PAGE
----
The most common reasons cited for using Oregon’s law are not pain or fear, but a loss of autonomy, the ability to enjoy life, and dignity. Each of those was cited by more than 80 percent of the 341 people who have used the law in the past 10 years.
Fifty-eight percent of patients who used assisted suicide in Oregon cited loss of bodily functions as a reason.
And though Washington’s law also would be called the Death with Dignity Act, French said there are well-known examples of cancer patients who choose to keep living as better examples of dignity.
“To me, Paul Newman is the epitome of dignity. He lived and died with dignity, and he didn’t need a lethal dose of medication to do it. Look at Senator Kennedy; he’s living and dying with dignity and he doesn’t need a lethal dose of medication,” French said. Newman died Sept. 26 after a long battle with cancer; Kennedy has brain cancer.
“They’ve corrupted the word ‘dignity,’ and I find it offensive,” French said. “Every person who has had a family member die with dignity without a lethal dose of medicine should feel resentful.”
To French, I-1000 is linked to the work of Dr. Jack Kevorkian, who was jailed after he began assisting with suicides in Michigan about 15 years ago, and to larger national groups that support the assisted-suicide concept.
French founded a group called Not Dead Yet to battle against an assisted-suicide measure in Alaska when he worked there, and the group is opposing I-1000 this year.
He said groups that support assisted suicide want to make the conditions under which people with disabilities live a legal justification for killing.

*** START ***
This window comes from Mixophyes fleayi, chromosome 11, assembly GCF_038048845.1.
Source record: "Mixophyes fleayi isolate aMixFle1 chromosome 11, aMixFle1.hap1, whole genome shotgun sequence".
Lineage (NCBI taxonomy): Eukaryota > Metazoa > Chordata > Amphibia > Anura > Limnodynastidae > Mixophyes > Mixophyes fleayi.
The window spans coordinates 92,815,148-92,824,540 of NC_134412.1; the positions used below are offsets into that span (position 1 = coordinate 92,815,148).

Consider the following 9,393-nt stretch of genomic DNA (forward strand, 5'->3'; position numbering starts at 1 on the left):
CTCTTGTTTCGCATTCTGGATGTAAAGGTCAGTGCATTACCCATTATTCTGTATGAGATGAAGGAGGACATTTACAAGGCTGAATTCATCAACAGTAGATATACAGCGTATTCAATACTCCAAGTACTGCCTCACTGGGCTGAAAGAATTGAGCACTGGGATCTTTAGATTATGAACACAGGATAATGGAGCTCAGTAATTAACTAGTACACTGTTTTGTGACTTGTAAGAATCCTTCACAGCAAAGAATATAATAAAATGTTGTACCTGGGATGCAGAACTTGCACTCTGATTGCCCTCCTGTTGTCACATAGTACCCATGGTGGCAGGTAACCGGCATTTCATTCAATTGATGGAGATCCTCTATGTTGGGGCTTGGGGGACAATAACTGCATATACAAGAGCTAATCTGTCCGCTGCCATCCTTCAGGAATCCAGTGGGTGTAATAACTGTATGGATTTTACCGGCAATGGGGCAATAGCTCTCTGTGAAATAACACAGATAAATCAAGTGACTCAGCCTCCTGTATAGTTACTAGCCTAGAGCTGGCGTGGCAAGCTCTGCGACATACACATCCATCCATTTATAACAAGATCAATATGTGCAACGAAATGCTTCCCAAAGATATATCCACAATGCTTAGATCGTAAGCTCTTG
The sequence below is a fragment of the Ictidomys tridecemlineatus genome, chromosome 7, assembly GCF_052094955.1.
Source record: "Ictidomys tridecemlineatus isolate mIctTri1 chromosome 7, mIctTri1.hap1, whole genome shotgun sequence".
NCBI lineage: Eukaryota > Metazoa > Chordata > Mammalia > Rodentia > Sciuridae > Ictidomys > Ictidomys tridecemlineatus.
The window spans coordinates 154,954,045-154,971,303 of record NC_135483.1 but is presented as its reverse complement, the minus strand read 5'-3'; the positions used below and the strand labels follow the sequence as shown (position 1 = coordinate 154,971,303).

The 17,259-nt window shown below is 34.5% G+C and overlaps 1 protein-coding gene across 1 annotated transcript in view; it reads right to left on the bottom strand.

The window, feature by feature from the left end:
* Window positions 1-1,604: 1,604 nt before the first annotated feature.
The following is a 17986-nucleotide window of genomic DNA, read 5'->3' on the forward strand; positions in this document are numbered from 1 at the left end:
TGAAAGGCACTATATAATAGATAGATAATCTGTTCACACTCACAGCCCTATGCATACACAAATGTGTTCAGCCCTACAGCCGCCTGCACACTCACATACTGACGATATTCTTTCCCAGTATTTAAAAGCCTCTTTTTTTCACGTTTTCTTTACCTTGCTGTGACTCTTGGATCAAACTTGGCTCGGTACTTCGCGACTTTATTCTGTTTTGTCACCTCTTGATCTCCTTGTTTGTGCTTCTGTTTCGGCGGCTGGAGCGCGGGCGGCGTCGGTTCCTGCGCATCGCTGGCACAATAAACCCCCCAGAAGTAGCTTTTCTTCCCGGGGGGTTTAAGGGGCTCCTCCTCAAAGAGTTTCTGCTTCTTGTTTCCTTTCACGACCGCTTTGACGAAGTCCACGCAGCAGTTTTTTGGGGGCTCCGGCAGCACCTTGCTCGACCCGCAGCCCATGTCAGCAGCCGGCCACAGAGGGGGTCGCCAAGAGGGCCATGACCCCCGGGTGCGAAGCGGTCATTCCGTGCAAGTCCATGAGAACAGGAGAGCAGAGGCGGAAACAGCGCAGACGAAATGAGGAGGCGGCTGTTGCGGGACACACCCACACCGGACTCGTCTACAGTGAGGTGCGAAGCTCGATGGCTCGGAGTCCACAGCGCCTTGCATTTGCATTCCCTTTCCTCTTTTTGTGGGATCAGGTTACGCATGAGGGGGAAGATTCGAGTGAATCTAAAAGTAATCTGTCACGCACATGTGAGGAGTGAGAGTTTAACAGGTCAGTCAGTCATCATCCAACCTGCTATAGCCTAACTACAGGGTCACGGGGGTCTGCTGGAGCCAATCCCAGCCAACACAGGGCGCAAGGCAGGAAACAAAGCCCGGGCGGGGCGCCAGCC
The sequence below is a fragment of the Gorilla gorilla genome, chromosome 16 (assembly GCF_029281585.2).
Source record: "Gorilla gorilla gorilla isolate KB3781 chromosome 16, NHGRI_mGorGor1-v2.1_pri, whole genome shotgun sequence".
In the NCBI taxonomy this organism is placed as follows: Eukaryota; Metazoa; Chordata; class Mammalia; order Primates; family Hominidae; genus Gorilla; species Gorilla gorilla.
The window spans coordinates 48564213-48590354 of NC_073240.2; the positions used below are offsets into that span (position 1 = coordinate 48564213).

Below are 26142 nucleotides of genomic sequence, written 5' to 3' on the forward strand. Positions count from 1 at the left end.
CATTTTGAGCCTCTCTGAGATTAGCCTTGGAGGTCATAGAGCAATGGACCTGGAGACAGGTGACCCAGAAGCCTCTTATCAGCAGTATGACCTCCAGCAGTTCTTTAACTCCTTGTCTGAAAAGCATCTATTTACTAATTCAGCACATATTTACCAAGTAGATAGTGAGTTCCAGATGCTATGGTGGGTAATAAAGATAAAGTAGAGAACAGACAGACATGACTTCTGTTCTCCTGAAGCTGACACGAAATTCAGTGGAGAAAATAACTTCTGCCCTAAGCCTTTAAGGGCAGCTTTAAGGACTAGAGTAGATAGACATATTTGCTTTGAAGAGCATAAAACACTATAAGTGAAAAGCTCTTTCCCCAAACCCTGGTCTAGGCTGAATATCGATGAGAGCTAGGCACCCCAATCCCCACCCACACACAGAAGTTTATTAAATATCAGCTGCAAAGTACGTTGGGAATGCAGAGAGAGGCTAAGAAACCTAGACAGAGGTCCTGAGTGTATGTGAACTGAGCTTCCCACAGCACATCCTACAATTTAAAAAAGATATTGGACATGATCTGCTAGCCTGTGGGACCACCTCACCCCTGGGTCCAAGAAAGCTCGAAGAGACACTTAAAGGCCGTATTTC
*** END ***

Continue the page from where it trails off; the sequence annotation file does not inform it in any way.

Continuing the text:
“What’s not legal … is if you came to me and said, ‘Duane, financially I’m a wreck, my relationship is a wreck, and I just can’t go on anymore. My life is hard.’ And I said, ‘You know what, you’re right. What can I do to help?’”
Supporters of I-1000 say the initiative is a matter of individual choice, and those with six months or less to live should have final say in how they die.
French is a self-described liberal Democrat who has supported gay rights and plans to vote for Sen. Barack Obama in the presidential race. He said he is frustrated when fellow liberals embrace the individual choice argument over his concerns about discrimination.
If Initiative 1000 passes, Washington would become the second state to allow terminally ill adults to seek a prescription for drugs to help them kill themselves.
For Olympia employees Jonathan Turlove and Duane French, the issue isn’t just political, it’s personal. Turlove’s mother used Oregon’s assisted-suicide law to end her life after a 10-year battle with cancer, and he supports Washington’s proposed law. But French, who lost the use of his arms and legs 40 years ago, says the law poses a threat to him and others with disabilities.
Both talked to Olympian reporter Adam Wilson about how they think voters should approach the issue. These are their stories.